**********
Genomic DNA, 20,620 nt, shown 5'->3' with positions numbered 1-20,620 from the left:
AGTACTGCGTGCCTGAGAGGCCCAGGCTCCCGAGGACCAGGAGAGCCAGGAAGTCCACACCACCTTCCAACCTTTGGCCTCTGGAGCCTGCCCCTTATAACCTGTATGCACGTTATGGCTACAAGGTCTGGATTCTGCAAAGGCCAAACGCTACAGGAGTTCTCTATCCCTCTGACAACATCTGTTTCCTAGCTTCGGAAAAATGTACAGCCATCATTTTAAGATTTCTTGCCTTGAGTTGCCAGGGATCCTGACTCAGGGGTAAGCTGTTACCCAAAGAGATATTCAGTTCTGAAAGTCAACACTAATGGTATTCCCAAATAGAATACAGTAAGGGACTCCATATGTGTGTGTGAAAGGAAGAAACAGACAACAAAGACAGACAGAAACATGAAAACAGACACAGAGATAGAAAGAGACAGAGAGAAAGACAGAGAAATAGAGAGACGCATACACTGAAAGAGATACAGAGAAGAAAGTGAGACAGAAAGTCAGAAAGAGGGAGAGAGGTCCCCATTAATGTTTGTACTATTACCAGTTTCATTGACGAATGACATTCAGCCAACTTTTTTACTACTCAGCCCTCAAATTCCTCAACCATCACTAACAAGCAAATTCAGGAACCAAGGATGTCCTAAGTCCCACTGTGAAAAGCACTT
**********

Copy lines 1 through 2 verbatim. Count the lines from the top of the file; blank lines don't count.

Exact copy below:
Genomic DNA, 20,620 nt, shown 5'->3' with positions numbered 1-20,620 from the left:
AGTACTGCGTGCCTGAGAGGCCCAGGCTCCCGAGGACCAGGAGAGCCAGGAAGTCCACACCACCTTCCAACCTTTGGCCTCTGGAGCCTGCCCCTTATAACCTGTATGCACGTTATGGCTACAAGGTCTGGATTCTGCAAAGGCCAAACGCTACAGGAGTTCTCTATCCCTCTGACAACATCTGTTTCCTAGCTTCGGAAAAATGTACAGCCATCATTTTAAGATTTCTTGCCTTGAGTTGCCAGGGATCCTGACTCAGGGGTAAGCTGTTACCCAAAGAGATATTCAGTTCTGAAAGTCAACACTAATGGTATTCCCAAATAGAATACAGTAAGGGACTCCATATGTGTGTGTGAAAGGAAGAAACAGACAACAAAGACAGACAGAAACATGAAAACAGACACAGAGATAGAAAGAGACAGAGAGAAAGACAGAGAAATAGAGAGACGCATACACTGAAAGAGATACAGAGAAGAAAGTGAGACAGAAAGTCAGAAAGAGGGAGAGAGGTCCCCATTAATGTTTGTACTATTACCAGTTTCATTGACGAATGACATTCAGCCAACTTTTTTACTACTCAGCCCTCAAATTCCTCAACCATCACTAACAAGCAAATTCAGGAACCAAGGATGTCCTAAGTCCCACTGTGAAAAGCACTT